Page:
The Feminist Element of Eudora Welty's The Bride of Innisfallen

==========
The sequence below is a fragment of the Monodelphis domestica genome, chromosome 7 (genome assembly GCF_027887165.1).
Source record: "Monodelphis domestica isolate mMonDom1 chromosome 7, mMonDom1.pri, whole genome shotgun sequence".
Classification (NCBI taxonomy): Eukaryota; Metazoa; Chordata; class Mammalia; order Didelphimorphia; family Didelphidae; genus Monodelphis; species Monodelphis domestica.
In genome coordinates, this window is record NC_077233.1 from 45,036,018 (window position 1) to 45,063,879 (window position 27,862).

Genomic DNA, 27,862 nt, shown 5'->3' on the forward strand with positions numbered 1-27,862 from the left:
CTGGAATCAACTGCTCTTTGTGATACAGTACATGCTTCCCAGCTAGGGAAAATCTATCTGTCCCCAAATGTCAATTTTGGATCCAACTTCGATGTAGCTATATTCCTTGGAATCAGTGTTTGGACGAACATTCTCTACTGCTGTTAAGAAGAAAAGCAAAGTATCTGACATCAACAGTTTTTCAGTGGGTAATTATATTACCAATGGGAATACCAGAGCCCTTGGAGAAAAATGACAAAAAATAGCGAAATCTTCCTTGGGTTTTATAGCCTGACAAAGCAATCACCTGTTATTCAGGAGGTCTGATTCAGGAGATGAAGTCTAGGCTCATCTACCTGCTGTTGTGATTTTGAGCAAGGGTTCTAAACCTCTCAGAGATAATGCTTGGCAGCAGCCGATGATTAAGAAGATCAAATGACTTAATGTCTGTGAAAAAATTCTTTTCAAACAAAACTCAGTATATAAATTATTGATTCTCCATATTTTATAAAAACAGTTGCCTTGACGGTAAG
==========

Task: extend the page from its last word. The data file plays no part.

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The Feminist Element of Eudora Welty's The Bride of Innisfallen Suzanne Marrs' work, "Place and the Displaced in Eudora Welty's The Bride of Innisfallen, focuses on Welty's settings in the collection specifically Welty's departure from using her native Mississippi. Marrs recounts the events of Welty's life in the early 1950s, the time Welty wrote these stories, and how her journeys in Europe influenced The Bride. But one important element of Marrs' critique gets buried within the text, the feminist element of Welty's technique which gives the women of Homer's Odyssey a voice, especially Circe. Marrs wrote that Welty had reread the Odyssey after completing The Golden Apples. With the epic fresh in her mind, Welty wrote Circe, her first story for The Bride, though the fifth in the collection: In this explicit rather than allusive use of myth and in her choice of a Mediterranean setting, Welty departs from the dominant pattern of her earlier works. Ultimately, Welty decided that her direct address of the archetypal Circe could be even more inclusively archetypal, and in the wake of her European travels and of meeting with Elizabeth Bowen, she revised her periodical version of her story to insure that the story's greatest emphasis would fall not upon a female version of myth but upon the unresolvable mystery at the heart of human identity, the mystery that distinguishes men and women from gods and goddesses, the mystery involved in the quest for independence and the battle against mortality. (2) Dorothy Parker wrote, "Penelope" the story of Odysseus' wife, giving voice to Odysseus' wife. In "Penelope" she remains faithful to Odysseus during his 20 year absence and her personal strength increases. Penelope fights off unwanted suitors and runs the kingdom alone. Parkertold Penelope's story beginning a Twentieth Century feminist view of the Odyssey and telling the tales of the women with the narratives of women. Circe, who is seen as the unseemly temptress who enslaves Odysseus with her sexuality in Homer's version, is given a voice by Welty. Welty's Circe says, "In the end it takes phenomenal neatness of housekeeping to put it through the heads of men that they are swine.

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